Semantic analysis requires human classification intervention and semantic model algorithms to infer and interpret meaning. Emerging Web 2.0 concepts such as folksonomy challenge these effectiveness of semantic technologies driven by predetermined taxonomies. The challenge is rooted in the need for detection of new concepts, and the application of evolving analytic approaches for new business usage. The current model for semantic technologies is robust but is rarely resilient because it relies on machine-driven inference of meaning. It locks down meaning in a way that limits the detection of novel concepts. There is more on semantic technology in a second post script in the Helpful Materials section for those interested.
The Harvard historian Niall Ferguson wrote, “It is the unforeseen that causes the greatest disturbance, not the expected.” One of the skills that people have over computers is knowing where to look next and to quickly see anomalies. If you dumb down a task you will likely take away the person’s ability to see the unexpected.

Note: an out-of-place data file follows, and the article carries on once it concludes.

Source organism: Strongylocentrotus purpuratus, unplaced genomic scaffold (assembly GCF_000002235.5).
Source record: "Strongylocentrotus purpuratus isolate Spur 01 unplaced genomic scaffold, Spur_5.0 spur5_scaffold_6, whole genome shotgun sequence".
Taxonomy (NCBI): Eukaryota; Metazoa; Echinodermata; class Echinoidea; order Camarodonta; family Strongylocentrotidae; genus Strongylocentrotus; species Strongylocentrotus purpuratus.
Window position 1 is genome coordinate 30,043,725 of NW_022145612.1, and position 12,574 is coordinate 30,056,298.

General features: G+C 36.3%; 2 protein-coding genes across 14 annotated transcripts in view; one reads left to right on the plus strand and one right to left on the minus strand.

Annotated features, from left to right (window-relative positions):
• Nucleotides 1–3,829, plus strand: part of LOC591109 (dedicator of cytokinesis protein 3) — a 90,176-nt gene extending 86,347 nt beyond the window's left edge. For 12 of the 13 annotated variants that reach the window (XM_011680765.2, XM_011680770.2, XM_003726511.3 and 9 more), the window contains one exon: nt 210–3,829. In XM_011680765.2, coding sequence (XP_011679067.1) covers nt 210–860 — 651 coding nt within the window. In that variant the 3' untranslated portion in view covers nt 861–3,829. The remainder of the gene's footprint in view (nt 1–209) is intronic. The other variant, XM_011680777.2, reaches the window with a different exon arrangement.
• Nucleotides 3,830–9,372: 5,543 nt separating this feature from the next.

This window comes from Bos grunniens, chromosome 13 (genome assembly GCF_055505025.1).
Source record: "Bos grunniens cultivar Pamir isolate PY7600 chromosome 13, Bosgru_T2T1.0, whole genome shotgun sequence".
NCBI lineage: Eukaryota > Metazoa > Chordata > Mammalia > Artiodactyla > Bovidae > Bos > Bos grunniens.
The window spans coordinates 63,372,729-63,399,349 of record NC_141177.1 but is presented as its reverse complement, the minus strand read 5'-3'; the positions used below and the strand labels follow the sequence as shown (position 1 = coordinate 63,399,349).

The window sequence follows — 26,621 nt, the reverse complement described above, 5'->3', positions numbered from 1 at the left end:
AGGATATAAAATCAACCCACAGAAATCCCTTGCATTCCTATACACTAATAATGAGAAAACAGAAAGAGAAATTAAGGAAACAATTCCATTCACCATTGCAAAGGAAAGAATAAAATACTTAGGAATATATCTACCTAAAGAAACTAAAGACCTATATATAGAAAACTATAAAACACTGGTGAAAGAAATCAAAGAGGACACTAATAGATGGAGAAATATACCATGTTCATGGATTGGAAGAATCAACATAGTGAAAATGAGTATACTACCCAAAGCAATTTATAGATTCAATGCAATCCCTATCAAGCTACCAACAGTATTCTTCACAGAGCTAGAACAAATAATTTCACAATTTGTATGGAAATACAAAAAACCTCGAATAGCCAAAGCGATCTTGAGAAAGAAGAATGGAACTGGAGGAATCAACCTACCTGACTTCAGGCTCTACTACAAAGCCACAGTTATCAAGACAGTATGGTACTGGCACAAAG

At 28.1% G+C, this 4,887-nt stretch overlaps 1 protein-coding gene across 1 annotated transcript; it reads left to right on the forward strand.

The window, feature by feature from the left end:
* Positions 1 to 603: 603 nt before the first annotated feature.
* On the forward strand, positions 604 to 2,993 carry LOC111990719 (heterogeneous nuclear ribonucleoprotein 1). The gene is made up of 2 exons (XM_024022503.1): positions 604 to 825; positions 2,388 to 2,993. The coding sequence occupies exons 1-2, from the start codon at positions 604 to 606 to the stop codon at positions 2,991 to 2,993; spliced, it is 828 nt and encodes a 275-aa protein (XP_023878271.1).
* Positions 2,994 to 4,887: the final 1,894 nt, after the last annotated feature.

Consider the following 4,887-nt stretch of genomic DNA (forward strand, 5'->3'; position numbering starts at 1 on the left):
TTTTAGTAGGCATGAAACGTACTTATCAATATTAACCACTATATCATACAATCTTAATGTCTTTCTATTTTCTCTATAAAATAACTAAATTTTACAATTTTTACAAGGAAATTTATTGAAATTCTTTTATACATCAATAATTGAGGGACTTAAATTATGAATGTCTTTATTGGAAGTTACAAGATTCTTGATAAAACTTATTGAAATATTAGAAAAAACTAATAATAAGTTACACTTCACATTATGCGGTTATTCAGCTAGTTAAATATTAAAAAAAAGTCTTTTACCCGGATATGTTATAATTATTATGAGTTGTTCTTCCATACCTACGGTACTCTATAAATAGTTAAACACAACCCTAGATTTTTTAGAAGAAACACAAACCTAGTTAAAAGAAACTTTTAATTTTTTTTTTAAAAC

External algorithms and machine driven intelligence rely on rules and predetermined taxonomies that can hide the unexpected. People-centric tools can enhance our natural, and perhaps evolutionary, cognitive abilities to notice the unexpected. Here is a graphic that contrasts human and machine intelligence.
Finally, in addition to masking the unexpected and requiring considerable training by human handlers, semantic tools can be complex to use. For example, Sandeep Raut recently provided some useful guidelines for Implementing and Using Social Media Analytics. Sandeep offers what he refers to as “typical steps in implementing social media analytics.”
- “Collect the huge amount of unstructured data – comments, blogs, call center notes, twits from social sites
- Using statistical analysis & Natural Language processing (NLP) on texts and words to break up the information into good or bad
- Use categorization, classification & association methods for text processing